David Abner Jr. became the first African American to graduate from a Texas institution of higher learning when he received his degree from Bishop College in 1881.
Abner was born in Upshur County, Texas, on November 25, 1860, the son of David Abner, Sr. After attending public schools and studying classics at Straight University in New Orleans, Louisiana, he went to Fisk University in Nashville, Tennessee, in 1877. While he was at the university, one of his compositions in Greek was placed on display at the Nashville exposition.
He enrolled at Bishop College in 1881, where he graduated in 1884, becoming the first African American to graduate from a Texas school of higher education. He then became a professor at the school. He was a delegate to the National Convention of Colored men (part of the Colored Conventions Movement) in September 1883, in 1884 he became the corresponding secretary of the Baptist State Convention of Texas. He also edited the conventions paper, known as the Baptist Journal and later as the Baptist Pilot.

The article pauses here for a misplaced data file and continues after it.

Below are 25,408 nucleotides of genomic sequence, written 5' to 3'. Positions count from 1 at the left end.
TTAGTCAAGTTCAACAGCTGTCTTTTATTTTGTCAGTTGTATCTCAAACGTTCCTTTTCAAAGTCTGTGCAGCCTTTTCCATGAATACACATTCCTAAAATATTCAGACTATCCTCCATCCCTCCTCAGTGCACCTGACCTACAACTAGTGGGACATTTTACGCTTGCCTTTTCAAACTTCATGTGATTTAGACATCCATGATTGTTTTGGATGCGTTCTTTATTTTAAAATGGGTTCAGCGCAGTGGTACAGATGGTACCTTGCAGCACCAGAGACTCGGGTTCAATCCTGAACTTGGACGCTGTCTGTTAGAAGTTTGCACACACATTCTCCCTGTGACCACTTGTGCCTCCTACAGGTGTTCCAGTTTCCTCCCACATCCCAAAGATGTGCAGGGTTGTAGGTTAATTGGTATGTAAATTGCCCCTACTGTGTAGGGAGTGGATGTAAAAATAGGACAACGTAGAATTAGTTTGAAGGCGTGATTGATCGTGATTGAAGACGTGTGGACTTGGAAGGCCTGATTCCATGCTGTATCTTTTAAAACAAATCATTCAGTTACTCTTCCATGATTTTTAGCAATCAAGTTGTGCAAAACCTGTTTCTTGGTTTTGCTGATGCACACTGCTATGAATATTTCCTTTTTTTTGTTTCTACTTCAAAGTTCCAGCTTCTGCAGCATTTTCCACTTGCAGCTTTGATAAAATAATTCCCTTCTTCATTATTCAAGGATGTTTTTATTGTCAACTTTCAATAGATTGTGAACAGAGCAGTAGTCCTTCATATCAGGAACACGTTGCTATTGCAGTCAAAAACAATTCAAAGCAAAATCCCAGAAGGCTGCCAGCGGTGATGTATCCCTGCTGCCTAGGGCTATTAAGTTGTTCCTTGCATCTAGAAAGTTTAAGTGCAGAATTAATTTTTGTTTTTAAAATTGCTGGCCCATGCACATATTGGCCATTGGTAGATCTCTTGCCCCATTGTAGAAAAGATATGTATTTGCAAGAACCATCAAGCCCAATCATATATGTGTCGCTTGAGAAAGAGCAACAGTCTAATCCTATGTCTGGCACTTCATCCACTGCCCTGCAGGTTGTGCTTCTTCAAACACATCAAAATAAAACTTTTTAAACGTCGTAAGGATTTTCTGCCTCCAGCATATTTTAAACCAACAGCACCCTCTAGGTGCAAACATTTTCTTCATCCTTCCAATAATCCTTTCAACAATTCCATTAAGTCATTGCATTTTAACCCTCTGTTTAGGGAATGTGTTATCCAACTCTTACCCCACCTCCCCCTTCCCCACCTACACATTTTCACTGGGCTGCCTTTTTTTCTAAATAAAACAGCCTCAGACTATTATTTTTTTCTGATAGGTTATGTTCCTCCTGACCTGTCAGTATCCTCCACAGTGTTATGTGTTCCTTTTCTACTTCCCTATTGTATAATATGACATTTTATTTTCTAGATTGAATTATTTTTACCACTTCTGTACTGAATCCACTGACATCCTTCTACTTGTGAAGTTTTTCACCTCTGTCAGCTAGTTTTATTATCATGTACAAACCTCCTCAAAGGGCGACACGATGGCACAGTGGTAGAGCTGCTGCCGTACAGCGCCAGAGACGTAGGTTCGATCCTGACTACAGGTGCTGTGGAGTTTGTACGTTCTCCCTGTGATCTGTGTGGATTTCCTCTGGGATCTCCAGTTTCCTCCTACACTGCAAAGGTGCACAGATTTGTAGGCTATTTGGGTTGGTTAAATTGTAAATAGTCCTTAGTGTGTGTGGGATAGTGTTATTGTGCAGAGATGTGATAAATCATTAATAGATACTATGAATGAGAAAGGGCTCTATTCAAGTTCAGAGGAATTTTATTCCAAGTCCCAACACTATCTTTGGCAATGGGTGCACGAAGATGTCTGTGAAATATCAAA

In 1884, Guadalupe College was founded, primarily through the efforts of William B. Ball, who would later serve as president. The school opened in 1887, and Abner was made the first president of the school, a position he served until 1905. David Abner Jr., died on July 21, 1928, in Harris County, Texas.